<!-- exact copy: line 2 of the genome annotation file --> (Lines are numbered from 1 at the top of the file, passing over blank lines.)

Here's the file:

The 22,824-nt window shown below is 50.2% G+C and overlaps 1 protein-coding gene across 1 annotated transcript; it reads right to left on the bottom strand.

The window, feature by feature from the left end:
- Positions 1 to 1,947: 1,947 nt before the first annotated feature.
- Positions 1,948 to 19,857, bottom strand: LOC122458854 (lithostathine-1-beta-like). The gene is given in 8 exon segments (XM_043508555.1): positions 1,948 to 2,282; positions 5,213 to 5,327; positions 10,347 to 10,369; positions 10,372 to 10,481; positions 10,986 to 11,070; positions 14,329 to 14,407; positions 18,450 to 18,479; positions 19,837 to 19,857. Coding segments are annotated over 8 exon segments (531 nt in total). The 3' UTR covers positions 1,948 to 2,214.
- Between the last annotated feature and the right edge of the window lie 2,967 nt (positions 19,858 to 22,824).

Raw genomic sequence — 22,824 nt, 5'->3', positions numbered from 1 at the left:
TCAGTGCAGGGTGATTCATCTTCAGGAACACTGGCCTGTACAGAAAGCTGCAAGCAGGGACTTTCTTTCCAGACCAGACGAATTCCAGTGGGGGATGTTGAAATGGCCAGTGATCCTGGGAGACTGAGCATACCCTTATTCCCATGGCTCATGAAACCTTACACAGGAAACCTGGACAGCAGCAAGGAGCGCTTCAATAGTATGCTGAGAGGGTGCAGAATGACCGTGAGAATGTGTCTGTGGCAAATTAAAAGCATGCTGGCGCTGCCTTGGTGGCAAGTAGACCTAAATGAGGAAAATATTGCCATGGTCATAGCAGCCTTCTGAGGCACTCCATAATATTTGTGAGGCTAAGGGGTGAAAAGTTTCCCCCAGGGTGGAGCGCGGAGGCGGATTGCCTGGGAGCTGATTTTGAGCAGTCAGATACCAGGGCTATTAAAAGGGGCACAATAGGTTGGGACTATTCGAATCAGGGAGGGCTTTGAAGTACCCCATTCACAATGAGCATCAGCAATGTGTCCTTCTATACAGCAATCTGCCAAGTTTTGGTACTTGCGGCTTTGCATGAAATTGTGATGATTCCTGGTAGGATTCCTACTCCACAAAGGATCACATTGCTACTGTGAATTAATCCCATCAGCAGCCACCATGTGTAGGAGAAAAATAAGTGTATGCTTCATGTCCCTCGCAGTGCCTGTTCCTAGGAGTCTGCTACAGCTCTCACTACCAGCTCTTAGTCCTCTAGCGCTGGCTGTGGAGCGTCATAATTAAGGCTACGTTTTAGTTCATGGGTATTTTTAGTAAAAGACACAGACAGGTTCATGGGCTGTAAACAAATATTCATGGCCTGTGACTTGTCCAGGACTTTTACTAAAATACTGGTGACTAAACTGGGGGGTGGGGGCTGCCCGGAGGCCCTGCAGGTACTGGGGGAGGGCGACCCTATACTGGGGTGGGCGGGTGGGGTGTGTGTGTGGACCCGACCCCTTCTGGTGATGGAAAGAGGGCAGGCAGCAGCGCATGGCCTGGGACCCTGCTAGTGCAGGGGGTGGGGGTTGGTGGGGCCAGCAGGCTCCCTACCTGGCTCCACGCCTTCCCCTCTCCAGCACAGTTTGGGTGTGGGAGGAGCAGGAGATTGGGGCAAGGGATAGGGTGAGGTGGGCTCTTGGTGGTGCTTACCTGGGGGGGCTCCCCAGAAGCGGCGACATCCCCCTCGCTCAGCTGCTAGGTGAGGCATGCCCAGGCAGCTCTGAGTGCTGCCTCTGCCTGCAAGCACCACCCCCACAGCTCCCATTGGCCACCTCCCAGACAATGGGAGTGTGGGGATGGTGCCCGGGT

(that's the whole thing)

The window, feature by feature from the left end: